In 1227, Genghis Khan, the founder of the Mongol Empire, died, leaving 129,000 soldiers to carry on his war of conquest. But they didn't do it in one unit, his sons and brothers were all given troops. One of the deceased sons, Jochi, had a son named Batu, and after all of his uncles died as well, Batu, founder of the Golden Horde in the western part of the empire, became the most feared Mongol of his generation.

As Temujin had done, Batu's diplomacy was the first salvo and it would be the last without arrows.  When Genghis Khan demanded the extradition of a Khwarizm governor who had attacked a Mongol diplomacy effort in 2019, Shah Muhammad, the ruler of the Khwarizm Empire, sent back the head of the Mongol diplomat. Temujin was enraged, gathered 200,000 soldiers, and under his leadership wiped out the whole dynasty from Afghanistan to Iran, in under two years.

When presented with capture of the jewel known as the city Kabul and all its glory he said, "I see nothing but fields for my horses" and had it razed. All except artisans, artists, and scholars were massacred, as was his way. He loved thinkers and accountants but had no use for soldiers who were not up to his standard.

It's impossible to know if Yaroslavl, 160 miles northeast of Moscow, did something special to enrage Batu Khan or if the people left over after a routine attack in the Khan's war against Yaroslav II of Vladimir were just inconvenient. They were slaughtered in 1238 either way. Three hundred bodies was a relatively mild massacre for the Mongols, and the Russians if we are being blunt about it. 

A violent death as seen in skulls from a mass grave in Yaroslavl, Russia. Credit: Institute of Archaeology, Russian Academy of Sciences

But one grave was interesting because a recent analysis shows the bodies were treated in a way others had not been. Most mass graves were just in basements of buildings but grave 76 in the inner city citadel was specifically dug. It contained 15 men, women, and children, some related to each other, well decomposed by the time they were interred, entomology showed. Most were stabbed, a few burnt. Since they weren't buried until later it likely meant they had been dead in the snow for some time. 

A mortality mystery

Among them were a grandmother, mother, and her adult son, which showed signs of spina bifida. They also had greater tooth decay. Dental hygiene was uncommon but higher levels of tooth decay often meant a high level of sugar, which means they were probably wealthy. And yet despite being in the middle of the citadel they seem to have been left for months before being placed into a burial pit. So they were important enough not to be thrown into a basement or burnt out building but had not been buried until months after their deaths.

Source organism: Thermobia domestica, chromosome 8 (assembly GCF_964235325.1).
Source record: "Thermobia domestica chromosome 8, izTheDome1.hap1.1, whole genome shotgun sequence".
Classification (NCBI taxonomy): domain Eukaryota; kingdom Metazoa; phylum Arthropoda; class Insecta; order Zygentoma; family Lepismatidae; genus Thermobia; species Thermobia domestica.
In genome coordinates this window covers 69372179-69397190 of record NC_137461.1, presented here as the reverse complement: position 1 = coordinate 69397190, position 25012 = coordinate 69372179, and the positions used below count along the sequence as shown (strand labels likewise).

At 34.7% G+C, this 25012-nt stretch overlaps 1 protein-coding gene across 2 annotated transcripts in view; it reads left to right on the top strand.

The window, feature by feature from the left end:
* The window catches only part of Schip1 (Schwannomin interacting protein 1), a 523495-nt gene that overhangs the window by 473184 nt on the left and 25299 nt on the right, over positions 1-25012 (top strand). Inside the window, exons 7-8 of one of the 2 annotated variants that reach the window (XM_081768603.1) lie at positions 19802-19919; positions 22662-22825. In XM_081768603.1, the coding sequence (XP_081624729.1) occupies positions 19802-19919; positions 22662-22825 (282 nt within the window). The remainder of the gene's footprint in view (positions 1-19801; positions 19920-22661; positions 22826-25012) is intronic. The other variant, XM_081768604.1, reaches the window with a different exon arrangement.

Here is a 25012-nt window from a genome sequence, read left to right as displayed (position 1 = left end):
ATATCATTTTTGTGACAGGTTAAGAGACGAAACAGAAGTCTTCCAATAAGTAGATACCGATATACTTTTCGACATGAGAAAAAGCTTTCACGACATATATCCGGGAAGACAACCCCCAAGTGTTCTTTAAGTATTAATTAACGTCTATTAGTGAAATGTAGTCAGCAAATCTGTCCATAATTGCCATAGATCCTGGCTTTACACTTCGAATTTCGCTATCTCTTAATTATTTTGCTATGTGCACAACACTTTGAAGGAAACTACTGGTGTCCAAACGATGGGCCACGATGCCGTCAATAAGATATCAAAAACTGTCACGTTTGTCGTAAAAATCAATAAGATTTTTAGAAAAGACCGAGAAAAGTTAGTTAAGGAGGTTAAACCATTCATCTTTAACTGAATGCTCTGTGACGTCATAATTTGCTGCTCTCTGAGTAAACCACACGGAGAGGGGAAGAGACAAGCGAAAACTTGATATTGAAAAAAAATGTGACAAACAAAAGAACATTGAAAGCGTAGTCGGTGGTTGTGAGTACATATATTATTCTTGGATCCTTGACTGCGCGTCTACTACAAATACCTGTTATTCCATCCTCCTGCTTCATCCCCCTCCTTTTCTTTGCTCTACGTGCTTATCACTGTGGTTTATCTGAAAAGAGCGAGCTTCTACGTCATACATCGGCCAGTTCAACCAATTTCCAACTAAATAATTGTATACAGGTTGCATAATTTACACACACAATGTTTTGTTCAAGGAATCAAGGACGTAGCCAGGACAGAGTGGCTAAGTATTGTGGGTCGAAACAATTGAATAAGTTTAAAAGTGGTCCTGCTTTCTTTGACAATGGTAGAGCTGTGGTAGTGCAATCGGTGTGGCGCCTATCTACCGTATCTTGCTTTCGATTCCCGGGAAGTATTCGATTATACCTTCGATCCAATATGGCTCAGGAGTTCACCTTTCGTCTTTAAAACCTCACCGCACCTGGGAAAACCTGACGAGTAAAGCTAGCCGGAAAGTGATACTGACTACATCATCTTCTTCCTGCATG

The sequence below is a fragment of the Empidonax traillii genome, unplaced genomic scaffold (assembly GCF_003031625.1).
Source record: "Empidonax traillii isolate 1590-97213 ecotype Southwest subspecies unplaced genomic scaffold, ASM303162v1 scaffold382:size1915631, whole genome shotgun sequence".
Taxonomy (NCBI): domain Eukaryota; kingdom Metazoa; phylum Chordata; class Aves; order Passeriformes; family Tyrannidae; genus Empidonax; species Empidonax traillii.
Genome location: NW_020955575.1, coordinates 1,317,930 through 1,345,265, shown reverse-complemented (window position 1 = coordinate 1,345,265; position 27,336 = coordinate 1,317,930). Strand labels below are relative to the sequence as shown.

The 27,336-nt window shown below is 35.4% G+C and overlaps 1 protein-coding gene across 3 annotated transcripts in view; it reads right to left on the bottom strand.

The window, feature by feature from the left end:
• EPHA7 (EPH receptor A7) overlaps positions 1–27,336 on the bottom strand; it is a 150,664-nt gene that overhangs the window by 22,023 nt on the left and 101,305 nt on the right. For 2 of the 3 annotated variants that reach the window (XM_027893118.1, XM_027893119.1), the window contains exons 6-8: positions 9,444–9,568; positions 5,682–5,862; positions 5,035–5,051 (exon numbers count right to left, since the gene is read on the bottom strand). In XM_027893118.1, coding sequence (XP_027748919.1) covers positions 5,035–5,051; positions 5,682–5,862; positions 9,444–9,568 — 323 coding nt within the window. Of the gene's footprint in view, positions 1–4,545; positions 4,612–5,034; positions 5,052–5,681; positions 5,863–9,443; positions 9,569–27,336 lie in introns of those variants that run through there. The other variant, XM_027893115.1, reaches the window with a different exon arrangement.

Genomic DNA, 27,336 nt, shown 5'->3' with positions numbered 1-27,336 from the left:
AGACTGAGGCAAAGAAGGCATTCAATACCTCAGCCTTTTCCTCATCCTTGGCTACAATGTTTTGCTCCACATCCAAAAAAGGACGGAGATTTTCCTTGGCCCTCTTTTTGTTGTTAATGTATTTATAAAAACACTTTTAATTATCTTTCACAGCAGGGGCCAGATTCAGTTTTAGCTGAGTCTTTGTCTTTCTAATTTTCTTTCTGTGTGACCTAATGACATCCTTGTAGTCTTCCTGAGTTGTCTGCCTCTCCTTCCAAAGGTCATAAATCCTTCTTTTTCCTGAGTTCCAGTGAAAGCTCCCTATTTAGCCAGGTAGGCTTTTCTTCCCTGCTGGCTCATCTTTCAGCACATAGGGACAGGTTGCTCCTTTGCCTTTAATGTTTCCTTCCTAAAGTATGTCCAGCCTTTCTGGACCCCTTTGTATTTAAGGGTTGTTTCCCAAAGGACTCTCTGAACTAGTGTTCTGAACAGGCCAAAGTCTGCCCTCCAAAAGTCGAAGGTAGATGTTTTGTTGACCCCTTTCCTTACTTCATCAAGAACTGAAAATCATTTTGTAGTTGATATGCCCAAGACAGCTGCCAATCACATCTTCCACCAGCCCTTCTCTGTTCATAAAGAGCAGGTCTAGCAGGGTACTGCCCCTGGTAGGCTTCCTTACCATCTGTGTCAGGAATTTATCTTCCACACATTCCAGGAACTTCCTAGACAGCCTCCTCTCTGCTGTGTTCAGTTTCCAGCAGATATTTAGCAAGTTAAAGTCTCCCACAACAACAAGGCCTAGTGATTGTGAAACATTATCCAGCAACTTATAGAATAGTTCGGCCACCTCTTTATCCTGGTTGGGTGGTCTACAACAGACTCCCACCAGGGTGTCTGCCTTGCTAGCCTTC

Left: blowfly larvae found in the mass grave. Right: graphic reconstruction of the individual from burial No. 79 Credit: Sergey Nikitin/Institute of Archaeology, Russian Academy of Sciences

I wrote Dr. Asya Engovatova, deputy director of the Institute of Archaeology at the Russian Academy of Science and head of excavations at the Yaroslavl site to ask if she had any opinions on why it took so long. She replied it was likely due to manpower, as in perhaps cleaning was done when people had time and they worked from the outer parts in. 

As was the Mongol way, the animals died in much the same way as wealthy people, soldiers, and children. Cut down and then the whole area was set on fire. 

'Nothing but fields for my horses' seemed to be an effective strategy. Theodor Vsevolodovich, Grand Prince of Vladimir who took the name Yaroslav II, came to power in the region having run the Lithuanians and Teutonic Knights out of Novgorod and Kiev, but he was no match for the Golden Horde. In 1243, he asked Batu Khan for peace and was willing to pay for it. He returned a hero because he got the respite the embattled Russian state needed.

Yaroslav II. Credit

His son, a young Alexander Nevsky, who would go on to become one of the most important generals in Russian history's most difficult time, was likely inspired by both his father and Batu Khan. He became a national hero by befriending Sartaq Khan, Batu's son, leaving his soldiers free to defeat the German and Swedish.